Feeds

US appeal court breaks trademark/domain name link

Avery trademark too 'diluted', apparently

  • alert
  • submit to reddit

Build a business case: developing custom apps

The US Court of Appeals has reversed a District Court decision to give domain-name protection to a well-established registered trademark. Avery Dennison, a manufacturer of office products and industrial fasteners with sales in excess of $3 billion, had registered trademarks for Avery in 1963 and Dennison in 1908. It also has the domain name avery.com. Jerry Sumpton of Mailbank, a service that offers vanity email addresses like bill@avery.net, had registered avery.net and dennison.net as part of its sfamily name archive. Avery Dennison sued Sumpton and registrar NSI in the District Court for the Central District of California, which gave summary judgement to NSI and Avery Dennison, and entered an injunction ordering Sumpton to transfer the domain names to Avery Dennison for $300 each. Sumpton appealed and won because of the Federal Trademark Dilution Act. Previously, federal law gave protection to the infringement of a registered trademark, while unregistered trademarks were protectable with the law of unfair competition. Trademark dilution had been recognised in many US states, and became federal law in 1995. It is not necessary to establish that there is competition between the parties in a dilution case, whereas previously "passing off" had to be proved. The appellate court unanimously held that Avery Dennison had failed to establish that its marks were "famous", in the sense required by law, because the proof required a greater showing than "mere distinctiveness". Avery Dennison faced the problem that there were several other trademark registrations for "Avery" and "Dennison" in other business sectors, so that the appellate court could not consider that Avery Dennison's trademarks were "famous" in the legal sense. The family name "Avery" is the 775th most common in the US, and Dennison the 1768th (and not at lot of people know that). There were no overlapping channels of trade, it was decided. The decision does not do much to help cybersquatters who register domain names in bad faith. In Mailbank's case, it has registered thousands of family names, and other names, and runs what appears to be a legitimate business licensing the aliases. Tomorrow, the Internet Corporation for Assigned Names and Numbers (ICANN) meeting in Santiago, Chile, will be debating what to do about cybersquatters. Denying registration of trademarks to other than the trademark holders would be one possibility, but there are too many complications with such an approach. Meanwhile, there is a bill before the US Senate which could result in fines of up to $100,000 for cybersquatters acting in bad faith. The problem of course will be that, despite some delusions, the US courts have no jurisdiction outside the US, so that some agreement will be necessary to resolve international disputes. Ironically, many an Avery label has been used on junk mail, so perhaps there is some justice that vanity mailers like bill@avery.net can get a measure of revenge. ® Daily Net finance news from The Register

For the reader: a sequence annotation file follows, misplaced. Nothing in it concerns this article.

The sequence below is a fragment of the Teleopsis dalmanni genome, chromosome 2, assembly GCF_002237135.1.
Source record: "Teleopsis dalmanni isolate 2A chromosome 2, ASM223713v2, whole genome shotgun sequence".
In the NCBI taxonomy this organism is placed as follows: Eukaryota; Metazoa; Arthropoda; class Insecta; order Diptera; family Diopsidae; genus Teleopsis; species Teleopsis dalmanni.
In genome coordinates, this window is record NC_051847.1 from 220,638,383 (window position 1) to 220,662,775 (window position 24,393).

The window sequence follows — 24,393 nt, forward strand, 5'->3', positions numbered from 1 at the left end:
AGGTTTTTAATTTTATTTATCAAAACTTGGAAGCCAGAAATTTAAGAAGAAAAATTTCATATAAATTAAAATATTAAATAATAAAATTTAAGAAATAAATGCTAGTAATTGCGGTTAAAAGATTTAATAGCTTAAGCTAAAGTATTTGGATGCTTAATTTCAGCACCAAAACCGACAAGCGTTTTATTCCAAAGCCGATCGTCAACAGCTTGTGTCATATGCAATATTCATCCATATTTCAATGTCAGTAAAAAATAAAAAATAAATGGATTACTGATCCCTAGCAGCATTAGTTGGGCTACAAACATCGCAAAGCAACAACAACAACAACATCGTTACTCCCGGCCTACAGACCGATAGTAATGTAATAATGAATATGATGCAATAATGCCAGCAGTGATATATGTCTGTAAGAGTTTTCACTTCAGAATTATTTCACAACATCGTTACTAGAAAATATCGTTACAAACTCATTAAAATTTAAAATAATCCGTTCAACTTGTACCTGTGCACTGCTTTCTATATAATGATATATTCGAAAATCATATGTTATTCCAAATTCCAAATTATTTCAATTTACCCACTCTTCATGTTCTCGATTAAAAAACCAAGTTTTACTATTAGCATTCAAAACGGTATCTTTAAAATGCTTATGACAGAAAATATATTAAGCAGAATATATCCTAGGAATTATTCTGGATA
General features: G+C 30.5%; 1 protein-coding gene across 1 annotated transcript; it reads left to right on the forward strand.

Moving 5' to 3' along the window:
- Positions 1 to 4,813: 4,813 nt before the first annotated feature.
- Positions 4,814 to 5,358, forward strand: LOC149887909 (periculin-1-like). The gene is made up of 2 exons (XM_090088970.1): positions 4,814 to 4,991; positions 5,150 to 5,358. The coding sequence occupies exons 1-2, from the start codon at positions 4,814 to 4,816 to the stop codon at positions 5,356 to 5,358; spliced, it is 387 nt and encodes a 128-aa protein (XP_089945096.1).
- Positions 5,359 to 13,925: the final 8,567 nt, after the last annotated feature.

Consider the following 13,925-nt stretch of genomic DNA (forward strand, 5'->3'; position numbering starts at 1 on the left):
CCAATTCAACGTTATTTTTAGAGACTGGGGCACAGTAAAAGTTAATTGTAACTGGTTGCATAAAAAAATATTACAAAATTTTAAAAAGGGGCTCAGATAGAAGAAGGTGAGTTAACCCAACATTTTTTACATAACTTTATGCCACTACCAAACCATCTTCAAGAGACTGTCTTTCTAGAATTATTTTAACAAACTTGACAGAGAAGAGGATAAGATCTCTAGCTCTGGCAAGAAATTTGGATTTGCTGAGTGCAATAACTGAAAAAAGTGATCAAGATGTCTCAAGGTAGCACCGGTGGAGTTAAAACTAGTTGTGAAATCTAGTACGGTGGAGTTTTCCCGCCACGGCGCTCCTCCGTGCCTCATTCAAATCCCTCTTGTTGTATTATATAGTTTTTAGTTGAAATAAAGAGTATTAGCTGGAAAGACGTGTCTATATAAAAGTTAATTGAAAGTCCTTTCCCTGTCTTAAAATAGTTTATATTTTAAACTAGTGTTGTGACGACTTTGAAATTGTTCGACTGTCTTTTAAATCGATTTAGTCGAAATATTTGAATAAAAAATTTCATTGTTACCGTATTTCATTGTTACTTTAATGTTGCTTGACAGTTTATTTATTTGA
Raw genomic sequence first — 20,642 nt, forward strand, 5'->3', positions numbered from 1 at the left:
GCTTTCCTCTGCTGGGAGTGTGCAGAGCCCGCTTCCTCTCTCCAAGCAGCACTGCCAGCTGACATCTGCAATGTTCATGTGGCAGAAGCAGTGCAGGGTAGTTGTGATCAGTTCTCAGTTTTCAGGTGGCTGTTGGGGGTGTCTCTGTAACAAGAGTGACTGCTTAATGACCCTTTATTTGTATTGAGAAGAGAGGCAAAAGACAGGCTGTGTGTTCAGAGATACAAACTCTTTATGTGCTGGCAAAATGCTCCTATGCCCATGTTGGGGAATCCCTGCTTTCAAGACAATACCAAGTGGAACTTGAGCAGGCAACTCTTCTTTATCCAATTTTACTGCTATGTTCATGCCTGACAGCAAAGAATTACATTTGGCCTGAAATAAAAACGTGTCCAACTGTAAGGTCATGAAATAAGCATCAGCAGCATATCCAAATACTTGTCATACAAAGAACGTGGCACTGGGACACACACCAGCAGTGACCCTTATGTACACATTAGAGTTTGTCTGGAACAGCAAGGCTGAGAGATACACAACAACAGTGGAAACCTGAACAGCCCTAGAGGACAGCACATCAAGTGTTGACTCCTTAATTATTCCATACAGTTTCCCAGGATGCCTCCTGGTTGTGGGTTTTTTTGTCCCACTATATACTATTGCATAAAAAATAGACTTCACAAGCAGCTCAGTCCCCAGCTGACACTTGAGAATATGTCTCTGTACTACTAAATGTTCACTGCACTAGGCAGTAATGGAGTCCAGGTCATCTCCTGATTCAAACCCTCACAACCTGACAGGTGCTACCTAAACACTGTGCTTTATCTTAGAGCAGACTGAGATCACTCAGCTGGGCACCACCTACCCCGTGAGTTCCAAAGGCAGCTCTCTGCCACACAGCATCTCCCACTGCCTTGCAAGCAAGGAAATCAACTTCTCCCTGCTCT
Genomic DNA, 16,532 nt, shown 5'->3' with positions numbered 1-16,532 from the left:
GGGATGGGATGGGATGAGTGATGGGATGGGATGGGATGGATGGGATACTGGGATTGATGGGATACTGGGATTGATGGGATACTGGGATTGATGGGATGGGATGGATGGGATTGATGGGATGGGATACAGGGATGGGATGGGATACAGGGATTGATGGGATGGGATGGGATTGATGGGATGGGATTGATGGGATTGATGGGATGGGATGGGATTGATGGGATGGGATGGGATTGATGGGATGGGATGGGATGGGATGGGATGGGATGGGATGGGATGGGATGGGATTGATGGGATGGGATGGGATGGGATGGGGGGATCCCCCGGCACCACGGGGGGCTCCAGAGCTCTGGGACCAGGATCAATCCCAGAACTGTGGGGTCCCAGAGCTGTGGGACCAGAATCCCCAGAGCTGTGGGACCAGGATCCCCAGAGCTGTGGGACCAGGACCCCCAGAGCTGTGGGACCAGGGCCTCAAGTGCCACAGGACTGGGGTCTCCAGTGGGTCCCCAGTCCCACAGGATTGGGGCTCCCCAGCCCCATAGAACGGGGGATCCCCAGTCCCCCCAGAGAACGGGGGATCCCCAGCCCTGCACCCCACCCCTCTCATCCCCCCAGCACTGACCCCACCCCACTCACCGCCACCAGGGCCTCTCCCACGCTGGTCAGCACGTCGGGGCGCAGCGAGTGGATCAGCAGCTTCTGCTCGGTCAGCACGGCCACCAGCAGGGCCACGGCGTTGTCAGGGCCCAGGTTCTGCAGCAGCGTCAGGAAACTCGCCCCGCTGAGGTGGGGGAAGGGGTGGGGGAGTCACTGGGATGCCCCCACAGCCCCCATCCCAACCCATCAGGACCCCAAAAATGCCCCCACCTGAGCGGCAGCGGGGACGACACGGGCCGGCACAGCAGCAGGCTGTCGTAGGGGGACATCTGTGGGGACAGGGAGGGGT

Build a business case: developing custom apps

More from The Register

next story
iPad? More like iFAD: We reveal why Apple fell into IBM's arms
But never fear fanbois, you're still lapping up iPhones, Macs
Amazon says Hachette should lower ebook prices, pay authors more
Oh yeah ... and a 30% cut for Amazon to seal the deal
Philip K Dick 'Nazi alternate reality' story to be made into TV series
Amazon Studios, Ridley Scott firm to produce The Man in the High Castle
Nintend-OH NO! Sorry, Mario – your profits are in another castle
Red-hatted mascot, red-colored logo, red-stained finance books
Sonos AXES support for Apple's iOS4 and 5
Want to use your iThing? You can't - it's too old
Joe Average isn't worth $10 a year to Mark Zuckerberg
The Social Network deflates the PC resurgence with mobile-only usage prediction
Chips are down at Broadcom: Thousands of workers laid off
Cellphone baseband device biz shuttered
Feel free to BONK on the TUBE, says Transport for London
Plus: Almost NOBODY uses pay-by-bonk on buses - Visa
Twitch rich as Google flicks $1bn hitch switch, claims snitch
Gameplay streaming biz and search king refuse to deny fresh gobble rumors
Stick a 4K in them: Super high-res TVs are DONE
4,000 pixels is niche now... Don't say we didn't warn you
prev story

Whitepapers

Implementing global e-invoicing with guaranteed legal certainty
Explaining the role local tax compliance plays in successful supply chain management and e-business and how leading global brands are addressing this.
Boost IT visibility and business value
How building a great service catalog relieves pressure points and demonstrates the value of IT service management.
Why and how to choose the right cloud vendor
The benefits of cloud-based storage in your processes. Eliminate onsite, disk-based backup and archiving in favor of cloud-based data protection.
The Essential Guide to IT Transformation
ServiceNow discusses three IT transformations that can help CIO's automate IT services to transform IT and the enterprise.
Maximize storage efficiency across the enterprise
The HP StoreOnce backup solution offers highly flexible, centrally managed, and highly efficient data protection for any enterprise.